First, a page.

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E-Book cover of The Flowers of Adonis by Rosemary Sutcliff, 2014 edition

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The Flowers of Adonis historical fiction Ancient Greece Alkibiades Alcibiades Rosemary Sutcliff book cover

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Endeavour Press have now republished in E form Rosemary Sutcliff’s historical fiction novel The Flowers of Adonis, about Alkibiades, who The Times in an interview to mark its publication in 1969 called “one of the most enigmatic figures in Greek History”. It is a novel of the Peloponnesian War, and Alkibiades’s relationship with Athens, and the dreadful battle at Syracuse.
Times Oct 27 1969 on Rosemary Sutcliff

 

  • Source: The Times, October 27, 1969, p6

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Poor research: I clipped this from a newspaper in 2010, but I did not note which one!

(But see comments below for more details)

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From Rosemary Sutcliff fan Anjy  Roemelt (posted at the Facebook page for Rosemary Sutcliff):

I started reading Rosemary Sutcliff’s The Flowers of Adonis today and within three pages it had me caught by the neck and submerged into the old Sutcliff magic. I have so often already thought ‘this is her best book, this will be my all-time favourite’. I thought so after I read Three Legions, I though so every time I read The Shield Ring and I certainly thought so after I had read The Shining Company, but, of course, that was before I read Dawn Wind!

I still think, Dawn Wind is perfect in every syllable but I’m fascinated by The Flowers of Adonis. I thought I could smell and hear the scene before I could see it, like dawn slowly lifting from the streets of Athens, and before I ever knew what Alcibiades looked like – far less who he is, never having been as familiar with ancient Greece than with ancient Britain – I could feel Thimoteus’ urge to follow him.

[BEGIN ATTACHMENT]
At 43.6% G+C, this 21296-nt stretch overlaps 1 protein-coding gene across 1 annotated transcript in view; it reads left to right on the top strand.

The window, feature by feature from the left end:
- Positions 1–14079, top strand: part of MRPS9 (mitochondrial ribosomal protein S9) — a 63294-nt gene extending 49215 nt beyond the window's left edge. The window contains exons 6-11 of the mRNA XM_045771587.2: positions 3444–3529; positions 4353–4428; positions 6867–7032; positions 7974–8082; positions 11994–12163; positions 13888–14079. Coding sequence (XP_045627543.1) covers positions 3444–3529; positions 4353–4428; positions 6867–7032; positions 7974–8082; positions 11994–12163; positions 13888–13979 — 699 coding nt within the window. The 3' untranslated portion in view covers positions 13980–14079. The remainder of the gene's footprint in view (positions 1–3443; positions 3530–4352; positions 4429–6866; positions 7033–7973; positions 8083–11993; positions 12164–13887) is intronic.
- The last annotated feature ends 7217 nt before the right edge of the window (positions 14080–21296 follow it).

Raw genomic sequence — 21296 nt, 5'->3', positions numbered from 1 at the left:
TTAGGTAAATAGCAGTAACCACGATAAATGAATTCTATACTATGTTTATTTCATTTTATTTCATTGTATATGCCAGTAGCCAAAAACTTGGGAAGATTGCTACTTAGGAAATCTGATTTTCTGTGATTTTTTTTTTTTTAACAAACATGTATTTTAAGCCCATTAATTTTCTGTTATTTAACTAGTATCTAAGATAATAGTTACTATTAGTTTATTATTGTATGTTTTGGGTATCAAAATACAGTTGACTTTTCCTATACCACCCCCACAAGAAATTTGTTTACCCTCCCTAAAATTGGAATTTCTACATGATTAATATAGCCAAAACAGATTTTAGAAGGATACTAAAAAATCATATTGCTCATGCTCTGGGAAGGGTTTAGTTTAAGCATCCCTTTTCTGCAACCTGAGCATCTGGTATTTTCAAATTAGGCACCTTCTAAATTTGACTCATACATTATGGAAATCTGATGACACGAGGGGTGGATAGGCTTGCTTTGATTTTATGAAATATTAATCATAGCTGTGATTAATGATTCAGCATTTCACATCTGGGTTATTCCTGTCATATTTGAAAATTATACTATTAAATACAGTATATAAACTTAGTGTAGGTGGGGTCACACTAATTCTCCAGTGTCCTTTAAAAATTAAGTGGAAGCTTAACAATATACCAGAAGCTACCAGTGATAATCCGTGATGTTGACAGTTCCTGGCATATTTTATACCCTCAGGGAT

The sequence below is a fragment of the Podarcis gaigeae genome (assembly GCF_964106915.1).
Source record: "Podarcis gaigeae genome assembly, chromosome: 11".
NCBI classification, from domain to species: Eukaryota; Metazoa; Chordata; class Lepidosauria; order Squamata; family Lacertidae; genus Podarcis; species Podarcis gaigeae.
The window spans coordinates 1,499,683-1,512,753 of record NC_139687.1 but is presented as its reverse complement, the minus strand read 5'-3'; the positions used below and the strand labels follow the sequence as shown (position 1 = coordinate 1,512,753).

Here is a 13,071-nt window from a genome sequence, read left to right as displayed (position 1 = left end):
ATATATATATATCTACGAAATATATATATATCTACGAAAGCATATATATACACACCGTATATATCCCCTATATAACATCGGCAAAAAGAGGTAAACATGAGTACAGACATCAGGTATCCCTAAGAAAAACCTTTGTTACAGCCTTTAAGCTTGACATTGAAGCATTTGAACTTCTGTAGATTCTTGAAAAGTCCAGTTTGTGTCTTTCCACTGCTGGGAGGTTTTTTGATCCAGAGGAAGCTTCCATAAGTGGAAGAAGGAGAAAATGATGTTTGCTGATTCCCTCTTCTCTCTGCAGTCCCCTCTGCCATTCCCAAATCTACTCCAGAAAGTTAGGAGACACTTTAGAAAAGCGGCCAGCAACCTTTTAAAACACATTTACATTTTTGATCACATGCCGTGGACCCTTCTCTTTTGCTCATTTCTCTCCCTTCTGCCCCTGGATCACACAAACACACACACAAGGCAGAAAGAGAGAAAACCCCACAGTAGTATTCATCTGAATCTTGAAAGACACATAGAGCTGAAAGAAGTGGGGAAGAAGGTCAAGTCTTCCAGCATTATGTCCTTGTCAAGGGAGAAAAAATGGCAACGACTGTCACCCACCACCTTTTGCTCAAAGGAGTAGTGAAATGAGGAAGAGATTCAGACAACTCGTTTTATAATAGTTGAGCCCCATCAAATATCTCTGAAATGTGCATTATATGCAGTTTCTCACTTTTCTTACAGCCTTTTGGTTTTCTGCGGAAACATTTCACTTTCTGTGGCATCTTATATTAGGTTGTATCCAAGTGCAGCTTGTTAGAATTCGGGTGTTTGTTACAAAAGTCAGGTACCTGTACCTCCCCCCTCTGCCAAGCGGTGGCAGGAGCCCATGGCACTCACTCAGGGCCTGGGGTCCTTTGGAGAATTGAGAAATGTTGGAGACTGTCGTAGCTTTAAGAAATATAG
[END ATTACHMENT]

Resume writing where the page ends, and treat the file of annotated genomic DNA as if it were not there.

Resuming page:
We are busy readers in my family and on our shelves the books stand three rows deep, but the likes of Rosemary Sutcliff I have never found anywhere else.

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Alkibiades, the hero of Rosemary Sutcliff’s  novel The Flowers of Adonis, was one of the more enigmatic figures of Greek history. When this historical novel ‘for adults’ was published in 1969 by Hodder and Stoughton (costing 35 shillings in old money), Rosemary was inteviewed by The Times  newspaper (Oct 27, 1969).

I was trained at art school, but then the desire to scribble came over me. I got my interest in history from my mother who had a sort of minstrel’s, rather than historian’s knowledge. Inaccurate, but full of colourful legend. I disliked history at school ….

… They do say that to be a successful children’s writer one has to have a large lump of unlived childhood in one. I certainly think I have that.

You have to show children that good does overcome evil, but that does not necessarily mean that the old lady you helped then pays for your ballet lessons! The satisfaction should just be coming from the fact that you have done right.

… It is easier to give a book a historical setting, because children will take things happening then rather than right on their own doorsteps now.

Source: The Times, Oct 27, 1969, p6.

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In the introduction to her historical novel  The Flowers of Adonis, Rosemary Sutcliff wrote:

I have provided a possible explanation for Antiochus’s insane foolhardiness when left in command of the Athenian Fleet, because Thucidides’s bald account is so unbelievable (unless one assumes that both Antiochus and Alkibiades were mentally defective) that any explanation seems more likely than none.
Alkibiades himself is an enigma. Even allowing that no man is all black and all white, few men can ever have been more wildly and magnificently piebald. Like another strange and contradictory character Sir Walter Raleigh, he casts a glamour that comes clean down the centuries, a dazzle of personal magnetism that makes it hard to see the man behind it. I have tried to see. I have tried to fit the pieces into a coherent whole; I don’t know whether I have been successful or not; but I do not think that I have anywhere falsified the portrait.

The Flowers of Adonis by Rosemary Sutcliff; book cover

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